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Archive for June, 2010

Abide by phrasal verb

Abide by something phrasal verb

The conjugation of the main verb abide is “abide” “abode/abided” “abided” “abides” “abiding”

This phrasal verb “Abide by Something” is used to mean “to accept or obey an agreement, rule, or decision.

Example: 1. Workers who refused to abide by the rules were fired.

2. They are all ready to abide by the decision, whichever it turns out to be.

Abound in/ with phrasal verb

Abound in/ with something phrasal verb

The conjugation of the main verb is “abound” “abounded” “abounded” “abounds” “abounding”

This phrasal verb “abound in/ with something” is used to mean “to contain a lot of something”

Example: 1. The place abound with Elephants and Lions.

2. The movies abound in crimes and legal cases.

Accede to phrasal verb

Accede to something phrasal verb

The conjugation of this verb is “accede” “acceded” “acceded” “accedes” “acceding”

The phrasal verb “Accede to something” is used to mean

1. To agree to something that someone has asked for (ex: demand, request), often after disagreeing with it first.

Example: 1. The government has finally acceded to the group’s demand for a separate state.

2. If someone accedes to the power or throne, that means they become king or queen, they take a position of power.

Example : 1. The rules were passed in 1950 when the king acceded to the throne.

2. The new king acceded to power in the last decade.

Accord with phrasal verb

Accord with something phrasal verb

The conjugation of the main verb “accord” is “accord” “accorded” “accorded” “accords” “according”

This phrasal verb “Accord with something” is used to mean “to be the same as something, or to agree with something”.

Example: 1. The defendant’s version of events does not accord with the version of witness.

Account for phrasal verb

Account for something phrasal verb

The conjugation of the main verb “Account” is “Account” “Accounted” “Accounted” “Accounts” “Accounting”

This phrasal verb “Account for something” is used to mean

1. to explain the reason for something or the cause of something

Example: 1. Can you account for your absence in the meeting?

Example: 2. He failed to account for over ten thousand dollars.

2. to form a particular amount of something

Example: 1. Teenagers account for over 50% of our customers.

Account for somebody phrasal verb

The phrasal verb “Account for somebody” is used to mean “to explain where someone is, especially if they are lost”.

Example: 1. The head of the group made no attempt to account for the missing member.

Ace out phrasal verb

Ace out somebody or ace somebody out phrasal verb

The conjugation of the main verb “Ace” is “Ace” “Aced” “Aced” “Aces” “Acing”

The phrasal verb “Ace out somebody or Ace somebody out” is used to mean “to defeat someone.

Example: 1. The champion aced out the challenger very easily.

Ache for phrasal verb

Ache for somebody/ something phrasal verb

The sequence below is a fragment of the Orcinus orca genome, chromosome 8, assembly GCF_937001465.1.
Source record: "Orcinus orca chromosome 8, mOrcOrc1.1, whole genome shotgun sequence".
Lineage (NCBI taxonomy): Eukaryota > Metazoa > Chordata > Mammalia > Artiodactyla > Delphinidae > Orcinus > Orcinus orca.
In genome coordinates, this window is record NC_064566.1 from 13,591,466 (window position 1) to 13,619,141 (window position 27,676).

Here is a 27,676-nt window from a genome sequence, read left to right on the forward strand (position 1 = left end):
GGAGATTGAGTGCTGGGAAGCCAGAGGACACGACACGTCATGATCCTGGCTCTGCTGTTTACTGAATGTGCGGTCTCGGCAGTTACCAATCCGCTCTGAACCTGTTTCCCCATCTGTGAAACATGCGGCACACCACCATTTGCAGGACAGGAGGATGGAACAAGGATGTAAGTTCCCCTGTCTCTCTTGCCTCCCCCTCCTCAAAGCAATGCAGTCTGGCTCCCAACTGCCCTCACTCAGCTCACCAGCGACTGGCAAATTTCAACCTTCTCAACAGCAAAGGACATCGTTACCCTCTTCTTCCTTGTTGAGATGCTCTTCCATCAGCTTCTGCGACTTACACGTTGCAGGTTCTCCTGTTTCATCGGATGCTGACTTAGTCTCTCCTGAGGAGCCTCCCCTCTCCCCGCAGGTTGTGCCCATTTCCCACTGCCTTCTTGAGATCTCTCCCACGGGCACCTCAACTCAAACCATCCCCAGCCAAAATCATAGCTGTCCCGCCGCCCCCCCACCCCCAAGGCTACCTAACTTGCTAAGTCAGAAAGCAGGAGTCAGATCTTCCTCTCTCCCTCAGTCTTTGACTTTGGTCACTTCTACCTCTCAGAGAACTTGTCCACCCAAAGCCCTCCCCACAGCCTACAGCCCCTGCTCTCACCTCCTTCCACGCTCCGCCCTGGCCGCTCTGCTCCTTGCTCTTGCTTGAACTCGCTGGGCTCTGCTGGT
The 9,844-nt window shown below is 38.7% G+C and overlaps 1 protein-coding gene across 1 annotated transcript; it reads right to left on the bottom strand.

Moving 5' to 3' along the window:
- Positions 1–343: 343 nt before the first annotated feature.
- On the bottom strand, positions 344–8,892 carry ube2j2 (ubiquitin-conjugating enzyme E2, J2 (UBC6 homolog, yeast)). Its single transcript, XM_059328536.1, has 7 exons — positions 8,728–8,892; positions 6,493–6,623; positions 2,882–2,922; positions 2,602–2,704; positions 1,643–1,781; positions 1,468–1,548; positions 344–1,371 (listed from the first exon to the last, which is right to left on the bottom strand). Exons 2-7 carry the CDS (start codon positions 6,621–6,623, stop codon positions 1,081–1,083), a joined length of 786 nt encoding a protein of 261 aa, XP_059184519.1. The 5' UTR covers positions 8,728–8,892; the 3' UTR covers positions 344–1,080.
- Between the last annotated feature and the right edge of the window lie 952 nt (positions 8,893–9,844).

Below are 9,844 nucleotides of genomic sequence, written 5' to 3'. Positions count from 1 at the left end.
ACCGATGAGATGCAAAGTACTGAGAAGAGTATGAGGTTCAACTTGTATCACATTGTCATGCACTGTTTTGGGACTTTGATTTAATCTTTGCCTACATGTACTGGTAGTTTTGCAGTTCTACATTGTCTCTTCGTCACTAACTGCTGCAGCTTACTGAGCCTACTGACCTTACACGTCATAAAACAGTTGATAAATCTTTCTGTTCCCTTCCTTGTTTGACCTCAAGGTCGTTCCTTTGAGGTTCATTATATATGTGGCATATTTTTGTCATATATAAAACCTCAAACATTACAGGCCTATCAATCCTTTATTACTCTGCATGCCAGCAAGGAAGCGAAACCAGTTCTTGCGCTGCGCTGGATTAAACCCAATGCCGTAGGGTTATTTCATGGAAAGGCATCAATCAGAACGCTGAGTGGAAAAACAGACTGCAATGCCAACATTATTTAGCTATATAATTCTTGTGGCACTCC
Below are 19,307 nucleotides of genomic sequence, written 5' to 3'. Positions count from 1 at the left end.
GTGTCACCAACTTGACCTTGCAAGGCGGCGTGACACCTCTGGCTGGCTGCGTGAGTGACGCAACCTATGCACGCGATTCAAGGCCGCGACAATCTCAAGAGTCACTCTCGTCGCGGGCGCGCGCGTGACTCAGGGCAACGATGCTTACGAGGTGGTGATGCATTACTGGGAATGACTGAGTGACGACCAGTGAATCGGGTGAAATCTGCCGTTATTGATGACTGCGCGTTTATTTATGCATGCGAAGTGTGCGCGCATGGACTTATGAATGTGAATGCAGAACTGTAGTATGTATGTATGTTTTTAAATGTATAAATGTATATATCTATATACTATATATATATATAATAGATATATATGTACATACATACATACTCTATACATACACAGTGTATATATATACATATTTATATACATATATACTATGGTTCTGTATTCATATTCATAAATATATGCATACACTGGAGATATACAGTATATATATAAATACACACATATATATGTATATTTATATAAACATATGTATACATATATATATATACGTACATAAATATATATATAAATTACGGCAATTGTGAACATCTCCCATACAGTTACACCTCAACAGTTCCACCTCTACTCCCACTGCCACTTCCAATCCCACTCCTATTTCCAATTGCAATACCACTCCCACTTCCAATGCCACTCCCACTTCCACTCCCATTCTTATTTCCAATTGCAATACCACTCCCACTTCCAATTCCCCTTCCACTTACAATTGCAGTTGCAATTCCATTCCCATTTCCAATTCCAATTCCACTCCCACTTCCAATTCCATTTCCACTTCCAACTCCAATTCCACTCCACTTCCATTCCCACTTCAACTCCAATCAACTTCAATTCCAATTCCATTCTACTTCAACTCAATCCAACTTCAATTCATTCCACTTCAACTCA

The conjugation of the main verb “Ache” is “Ache” “Ached” “Ached” “Aches” “Aching”

The phrasal verb “Ache for Somebody/ Something” is used to mean “to want someone or something very much”.

Example: 1. They lay awake, their bodies aching for sleep.

Example: 2. After living two months apart, he was aching for her.

Act out phrasal verb

Act out something or act something out phrasal verb

The conjugation of the main verb act is “Act” “Acted” “Acted” “Acts” “Acting”

The phrasal verb “Act out something or act something out” is used to mean

1. to perform the actions and speech of a situation or story

Example: 1. The students were asked to act out a verse of their favorite poem.

2. to express your thoughts or emotions by using words or actions to represent them

Example: 1. He played a vast number of different characters to act out his repressed desires.

Act up phrasal verb

How To

June 17, 2010

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Act up phrasal verb

The conjugation of the main verb “act” is “Act” “Acted” “Acted” “Acts” “Acting”

The phrasal verb Act up is used to mean

1. (This usage is slightly informal) If part of your body or a machine acts up, it stops working properly.

Example: 1. If my hands start acting up, I might have to skip my weight training from tomorrow.

Example: 2. My bike is acting up again, I must take it to the garage.

2. If someone, especially children, acts up, they behave badly.

Example: 1. The worst thing about kids is as soon as one of them starts acting up, the others follow.

3. (British English) To do a more important job than you usually do for a limited period.

Example: 1. New teaching staff are usually required to act up without any extra pay.

Add up phrasal verb

Add up something or Add something up phrasal verb

The conjugation of the main verb “Add” is “Add” “Added” “Added” “Adds” “Adding”

The phrasal verb “Add up (something) or Add (something) up” is used to mean “To calculate the total of two or more numbers”

Example: 1. Add all those figures up and it would amount $10,000.

Example: 2. The expenses adds up to more than 30 thousand.

Add up (This usage is never used in continuous tenses) (This usage is slightly informal)

The phrasal verb Add up is used to mean

1. to increase and become a large number or amount

Example: 1. If you save a few bucks every week, it will quickly add up to a large sum in a year.

2. to be a reasonable or likely explanation for something (This usage is often used in negative contexts.

Example: 2. She says she doesn’t like them and yet goes to places with them, Her behavior just doesn’t add up.